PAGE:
In August 2014 I finished a PhD with Imperial College, MRC-PHE centre for environment and health, focusing on the effects of personal air pollution. Apart from a background in science, I always had an interest in communicating scientific knowledge. During my PhD I therefore volunteered within science and museum communications for the Medical Research Council, London Science Museum, Medway Science Centre and Victoria and Albert Museum of Childhood. I joined the NIHR CLAHRC funded School-based Asthma Project (SAP) in September 2014, for which I am responsible for Outreach and Learning. My role includes recruitment and liaison with currently 50 different partner organisations, of which 24 are schools, others are research organisations, health organisations, and a variety of private companies. In the first year of the project I organised questionnaire sessions in our partner schools with altogether 799 asthmatic secondary school students. A current focus of my work is the content development and testing of workshops and their educational elements, planned as part of a school-based asthma self-management intervention. One element of the planned workshops is an asthma game for which the final development and wider dissemination (both for a board game and a computer game version) are planned for 2016.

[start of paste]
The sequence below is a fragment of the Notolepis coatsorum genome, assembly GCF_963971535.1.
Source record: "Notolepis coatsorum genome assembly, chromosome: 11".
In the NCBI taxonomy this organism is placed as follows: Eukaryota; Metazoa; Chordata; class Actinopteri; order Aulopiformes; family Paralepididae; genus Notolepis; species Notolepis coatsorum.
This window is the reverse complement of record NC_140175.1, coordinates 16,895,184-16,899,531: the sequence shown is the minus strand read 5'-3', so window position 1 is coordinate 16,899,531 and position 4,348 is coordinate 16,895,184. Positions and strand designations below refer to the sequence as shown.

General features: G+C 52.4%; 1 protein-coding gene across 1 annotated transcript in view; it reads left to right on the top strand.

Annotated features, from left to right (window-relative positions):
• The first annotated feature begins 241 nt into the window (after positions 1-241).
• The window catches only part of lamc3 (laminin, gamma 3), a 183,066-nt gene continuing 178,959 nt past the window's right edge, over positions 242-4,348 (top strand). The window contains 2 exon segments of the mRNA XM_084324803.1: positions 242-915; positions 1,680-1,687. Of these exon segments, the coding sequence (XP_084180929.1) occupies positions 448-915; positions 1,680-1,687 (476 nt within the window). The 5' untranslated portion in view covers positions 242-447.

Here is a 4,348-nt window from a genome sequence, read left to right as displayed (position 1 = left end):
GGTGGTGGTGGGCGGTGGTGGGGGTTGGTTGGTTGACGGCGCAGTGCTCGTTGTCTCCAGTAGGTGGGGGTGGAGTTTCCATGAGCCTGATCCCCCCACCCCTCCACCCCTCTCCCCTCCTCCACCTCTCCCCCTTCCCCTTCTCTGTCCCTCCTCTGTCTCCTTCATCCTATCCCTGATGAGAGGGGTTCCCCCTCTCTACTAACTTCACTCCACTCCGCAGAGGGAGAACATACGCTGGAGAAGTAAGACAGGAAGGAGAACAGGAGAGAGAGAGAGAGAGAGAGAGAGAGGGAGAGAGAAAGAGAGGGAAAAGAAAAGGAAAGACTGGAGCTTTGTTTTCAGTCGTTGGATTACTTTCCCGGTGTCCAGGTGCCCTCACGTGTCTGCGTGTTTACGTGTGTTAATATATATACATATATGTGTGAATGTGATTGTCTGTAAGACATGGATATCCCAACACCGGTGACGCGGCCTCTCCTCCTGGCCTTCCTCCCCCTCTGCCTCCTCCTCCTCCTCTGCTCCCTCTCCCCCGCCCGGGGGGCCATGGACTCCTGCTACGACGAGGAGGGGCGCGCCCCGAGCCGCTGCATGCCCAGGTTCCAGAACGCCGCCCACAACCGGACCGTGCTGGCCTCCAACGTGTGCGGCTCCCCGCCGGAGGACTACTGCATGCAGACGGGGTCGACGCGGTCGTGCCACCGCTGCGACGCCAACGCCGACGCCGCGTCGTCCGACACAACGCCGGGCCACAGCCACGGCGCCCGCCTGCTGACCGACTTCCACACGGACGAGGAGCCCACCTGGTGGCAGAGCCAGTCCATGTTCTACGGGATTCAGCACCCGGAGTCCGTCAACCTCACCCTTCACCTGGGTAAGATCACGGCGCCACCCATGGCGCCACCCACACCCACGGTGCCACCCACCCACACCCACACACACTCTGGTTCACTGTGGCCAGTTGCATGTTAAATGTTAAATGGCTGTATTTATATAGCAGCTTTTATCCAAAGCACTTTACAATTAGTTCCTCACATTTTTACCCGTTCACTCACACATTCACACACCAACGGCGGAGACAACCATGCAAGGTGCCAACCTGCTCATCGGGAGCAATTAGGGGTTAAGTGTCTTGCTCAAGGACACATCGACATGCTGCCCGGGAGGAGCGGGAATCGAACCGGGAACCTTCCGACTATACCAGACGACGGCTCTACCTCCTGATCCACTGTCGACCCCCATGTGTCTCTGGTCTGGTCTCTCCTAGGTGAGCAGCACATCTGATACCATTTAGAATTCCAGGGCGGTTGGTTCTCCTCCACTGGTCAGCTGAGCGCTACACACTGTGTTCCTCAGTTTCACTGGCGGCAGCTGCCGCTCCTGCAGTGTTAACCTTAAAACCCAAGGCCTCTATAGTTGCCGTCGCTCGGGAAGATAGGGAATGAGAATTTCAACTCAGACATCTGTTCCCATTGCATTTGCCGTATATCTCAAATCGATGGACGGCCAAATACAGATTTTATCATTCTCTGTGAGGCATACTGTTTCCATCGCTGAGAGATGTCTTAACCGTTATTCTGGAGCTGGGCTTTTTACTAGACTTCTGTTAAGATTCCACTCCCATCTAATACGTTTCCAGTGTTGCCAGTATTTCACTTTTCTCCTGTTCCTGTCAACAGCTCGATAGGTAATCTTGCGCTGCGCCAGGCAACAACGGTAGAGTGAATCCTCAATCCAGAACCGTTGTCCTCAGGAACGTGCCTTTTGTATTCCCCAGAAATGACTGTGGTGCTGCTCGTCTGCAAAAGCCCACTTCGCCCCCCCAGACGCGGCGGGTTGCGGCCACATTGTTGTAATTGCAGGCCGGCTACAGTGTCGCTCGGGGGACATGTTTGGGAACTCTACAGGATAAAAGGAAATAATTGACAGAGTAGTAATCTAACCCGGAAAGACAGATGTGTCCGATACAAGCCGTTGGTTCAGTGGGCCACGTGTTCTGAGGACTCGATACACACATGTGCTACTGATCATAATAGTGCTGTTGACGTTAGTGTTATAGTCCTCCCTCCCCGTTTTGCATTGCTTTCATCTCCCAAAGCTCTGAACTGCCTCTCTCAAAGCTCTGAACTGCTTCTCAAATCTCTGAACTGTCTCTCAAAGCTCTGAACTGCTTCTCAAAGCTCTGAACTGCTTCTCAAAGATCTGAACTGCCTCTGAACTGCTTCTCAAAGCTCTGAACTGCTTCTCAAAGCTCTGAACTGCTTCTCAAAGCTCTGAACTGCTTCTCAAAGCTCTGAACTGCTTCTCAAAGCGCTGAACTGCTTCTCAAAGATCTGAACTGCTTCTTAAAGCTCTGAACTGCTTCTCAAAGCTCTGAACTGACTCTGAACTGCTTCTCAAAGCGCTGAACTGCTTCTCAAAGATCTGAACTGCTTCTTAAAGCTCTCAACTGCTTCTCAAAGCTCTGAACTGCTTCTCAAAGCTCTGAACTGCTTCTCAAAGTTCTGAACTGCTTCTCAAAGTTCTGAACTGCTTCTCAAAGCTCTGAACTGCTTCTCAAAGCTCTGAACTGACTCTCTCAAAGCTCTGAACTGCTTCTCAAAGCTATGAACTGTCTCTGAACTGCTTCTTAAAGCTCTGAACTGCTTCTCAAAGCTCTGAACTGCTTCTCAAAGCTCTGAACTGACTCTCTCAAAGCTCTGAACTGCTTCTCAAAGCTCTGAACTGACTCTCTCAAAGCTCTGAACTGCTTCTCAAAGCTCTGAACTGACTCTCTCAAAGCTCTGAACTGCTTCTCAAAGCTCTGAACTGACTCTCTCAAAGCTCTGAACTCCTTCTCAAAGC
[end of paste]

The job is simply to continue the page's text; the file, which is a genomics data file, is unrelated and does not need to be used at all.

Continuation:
James Thomas is Professor of Social Research & Policy and Assistant Director for Health and Wellbeing at the Institute of Education. He directs the EPPI-Centre’s Systematic Review Facility for the Department of Health, England, which undertakes systematic reviews across a range of policy areas to support the department. He specialises in developing methods for research synthesis, in particular for qualitative and mixed methods reviews and in using emerging information technologies such as text mining in research.
Fiona is currently working on the Digital Alcohol Management on Demand (DIAMOND) feasibility trial comparing face to face alcohol treatment with supported access to web based treatment for hazardous or harmful drinkers.
I worked as a GP for five years in South London before training in Public Health Medicine. My PhD examined the impact of pay for performance (such as the national Quality & Outcomes Framework) on smoking cessation work in primary care, and alcohol screening and brief intervention, with a focus on inequalities. My current research area is e-Health initiatives to address behaviour change in people with hazardous and harmful alcohol use.
I am an anthropologist with interests in organisations, professions and expertise. My doctoral research was on the politics of hospital planning in England. My current work is looking at the role of boards in quality improvement in hospitals. I am co-convener of the London Medical Sociology Group and a member of the Society for Studies in Organizing Healthcare.
Dr Jessica Sheringham has research interests in questions that have an impact on reducing inequalities in healthcare and access to appropriate healthcare. Her research spans respiratory disease sexual health and cancer, using both qualitative and quantitative research methods. She is also an honorary consultant in public health at Barking & Dagenham, Havering and Redbridge Clinical Commissioning Groups.